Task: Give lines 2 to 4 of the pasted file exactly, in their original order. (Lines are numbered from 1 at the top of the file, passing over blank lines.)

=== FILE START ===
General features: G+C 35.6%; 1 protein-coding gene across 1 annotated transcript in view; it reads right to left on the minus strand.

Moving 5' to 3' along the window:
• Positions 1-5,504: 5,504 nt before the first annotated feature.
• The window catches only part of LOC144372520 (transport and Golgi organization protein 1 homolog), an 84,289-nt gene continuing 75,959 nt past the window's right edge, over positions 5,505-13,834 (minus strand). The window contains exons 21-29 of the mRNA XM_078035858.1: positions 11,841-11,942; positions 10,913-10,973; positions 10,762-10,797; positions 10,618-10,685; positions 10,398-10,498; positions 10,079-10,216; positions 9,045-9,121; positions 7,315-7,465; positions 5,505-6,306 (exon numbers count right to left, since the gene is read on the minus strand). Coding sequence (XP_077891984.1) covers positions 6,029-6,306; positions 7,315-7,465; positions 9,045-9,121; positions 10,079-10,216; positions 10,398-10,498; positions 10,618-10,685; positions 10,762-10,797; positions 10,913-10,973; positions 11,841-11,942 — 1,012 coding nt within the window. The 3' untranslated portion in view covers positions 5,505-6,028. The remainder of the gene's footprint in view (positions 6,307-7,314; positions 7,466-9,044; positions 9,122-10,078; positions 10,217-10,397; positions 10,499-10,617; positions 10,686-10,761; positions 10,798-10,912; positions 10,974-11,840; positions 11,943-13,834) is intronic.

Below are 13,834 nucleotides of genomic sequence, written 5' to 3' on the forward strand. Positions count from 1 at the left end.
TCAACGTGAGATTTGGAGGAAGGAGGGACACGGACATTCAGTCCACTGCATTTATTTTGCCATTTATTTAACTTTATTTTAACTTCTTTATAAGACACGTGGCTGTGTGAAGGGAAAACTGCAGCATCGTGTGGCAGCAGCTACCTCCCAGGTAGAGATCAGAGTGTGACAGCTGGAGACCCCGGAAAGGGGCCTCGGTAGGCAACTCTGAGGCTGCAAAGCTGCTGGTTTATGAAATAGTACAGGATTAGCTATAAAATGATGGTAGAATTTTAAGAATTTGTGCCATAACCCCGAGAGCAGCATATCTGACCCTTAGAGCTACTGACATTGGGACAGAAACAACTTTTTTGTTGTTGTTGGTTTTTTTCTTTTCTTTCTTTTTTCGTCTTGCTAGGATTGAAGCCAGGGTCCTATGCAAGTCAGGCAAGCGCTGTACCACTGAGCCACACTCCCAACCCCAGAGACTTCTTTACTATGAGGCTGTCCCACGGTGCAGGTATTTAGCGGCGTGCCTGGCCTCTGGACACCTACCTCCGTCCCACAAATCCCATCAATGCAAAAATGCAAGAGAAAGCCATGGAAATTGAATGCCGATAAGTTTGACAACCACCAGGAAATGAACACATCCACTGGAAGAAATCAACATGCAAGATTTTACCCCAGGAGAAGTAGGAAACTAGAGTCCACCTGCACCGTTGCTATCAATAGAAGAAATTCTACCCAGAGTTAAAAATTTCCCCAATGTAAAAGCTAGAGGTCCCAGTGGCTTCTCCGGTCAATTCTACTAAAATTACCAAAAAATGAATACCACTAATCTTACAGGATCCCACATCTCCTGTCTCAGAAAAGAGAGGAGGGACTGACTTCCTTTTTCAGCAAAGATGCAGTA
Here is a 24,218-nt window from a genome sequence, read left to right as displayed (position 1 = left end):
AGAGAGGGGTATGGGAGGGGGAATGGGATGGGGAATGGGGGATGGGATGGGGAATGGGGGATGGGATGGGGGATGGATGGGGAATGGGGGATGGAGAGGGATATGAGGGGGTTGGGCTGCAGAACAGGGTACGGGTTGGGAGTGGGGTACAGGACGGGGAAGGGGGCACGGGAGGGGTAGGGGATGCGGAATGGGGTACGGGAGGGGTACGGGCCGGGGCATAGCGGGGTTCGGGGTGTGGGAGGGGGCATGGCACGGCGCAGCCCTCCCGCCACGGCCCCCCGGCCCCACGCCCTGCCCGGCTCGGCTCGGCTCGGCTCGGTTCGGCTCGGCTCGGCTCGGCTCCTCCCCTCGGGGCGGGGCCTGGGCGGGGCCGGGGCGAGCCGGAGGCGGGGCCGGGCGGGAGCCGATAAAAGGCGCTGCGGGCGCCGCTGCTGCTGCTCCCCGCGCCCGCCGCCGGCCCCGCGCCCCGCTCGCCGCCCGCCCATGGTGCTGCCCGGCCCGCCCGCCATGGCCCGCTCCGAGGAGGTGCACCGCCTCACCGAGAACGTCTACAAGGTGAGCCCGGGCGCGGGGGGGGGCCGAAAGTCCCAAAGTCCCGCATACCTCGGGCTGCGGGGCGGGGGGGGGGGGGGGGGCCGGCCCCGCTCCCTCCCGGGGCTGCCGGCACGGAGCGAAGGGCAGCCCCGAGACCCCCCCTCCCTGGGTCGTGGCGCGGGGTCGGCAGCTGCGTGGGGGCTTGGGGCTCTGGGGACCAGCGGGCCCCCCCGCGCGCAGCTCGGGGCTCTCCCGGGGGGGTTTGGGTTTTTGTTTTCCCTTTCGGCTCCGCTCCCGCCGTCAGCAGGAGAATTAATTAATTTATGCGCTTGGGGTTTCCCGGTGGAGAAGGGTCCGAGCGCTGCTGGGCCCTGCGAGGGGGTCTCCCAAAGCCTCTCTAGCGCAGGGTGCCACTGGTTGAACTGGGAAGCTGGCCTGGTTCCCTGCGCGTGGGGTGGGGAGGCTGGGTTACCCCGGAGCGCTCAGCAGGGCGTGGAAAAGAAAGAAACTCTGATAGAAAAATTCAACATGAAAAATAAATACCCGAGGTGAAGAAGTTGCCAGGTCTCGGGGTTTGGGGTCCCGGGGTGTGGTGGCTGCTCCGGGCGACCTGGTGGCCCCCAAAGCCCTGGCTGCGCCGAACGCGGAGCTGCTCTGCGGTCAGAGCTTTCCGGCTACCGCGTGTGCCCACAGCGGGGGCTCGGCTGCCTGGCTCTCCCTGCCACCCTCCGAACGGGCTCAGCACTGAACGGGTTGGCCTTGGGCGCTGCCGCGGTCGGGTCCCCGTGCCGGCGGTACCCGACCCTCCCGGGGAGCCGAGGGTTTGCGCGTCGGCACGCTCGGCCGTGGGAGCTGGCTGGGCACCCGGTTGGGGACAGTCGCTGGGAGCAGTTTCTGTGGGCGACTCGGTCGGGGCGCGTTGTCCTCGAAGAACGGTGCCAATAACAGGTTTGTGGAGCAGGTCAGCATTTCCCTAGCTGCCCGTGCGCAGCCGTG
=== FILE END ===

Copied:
Moving 5' to 3' along the window:
• Positions 1-5,504: 5,504 nt before the first annotated feature.
• The window catches only part of LOC144372520 (transport and Golgi organization protein 1 homolog), an 84,289-nt gene continuing 75,959 nt past the window's right edge, over positions 5,505-13,834 (minus strand). The window contains exons 21-29 of the mRNA XM_078035858.1: positions 11,841-11,942; positions 10,913-10,973; positions 10,762-10,797; positions 10,618-10,685; positions 10,398-10,498; positions 10,079-10,216; positions 9,045-9,121; positions 7,315-7,465; positions 5,505-6,306 (exon numbers count right to left, since the gene is read on the minus strand). Coding sequence (XP_077891984.1) covers positions 6,029-6,306; positions 7,315-7,465; positions 9,045-9,121; positions 10,079-10,216; positions 10,398-10,498; positions 10,618-10,685; positions 10,762-10,797; positions 10,913-10,973; positions 11,841-11,942 — 1,012 coding nt within the window. The 3' untranslated portion in view covers positions 5,505-6,028. The remainder of the gene's footprint in view (positions 6,307-7,314; positions 7,466-9,044; positions 9,122-10,078; positions 10,217-10,397; positions 10,499-10,617; positions 10,686-10,761; positions 10,798-10,912; positions 10,974-11,840; positions 11,943-13,834) is intronic.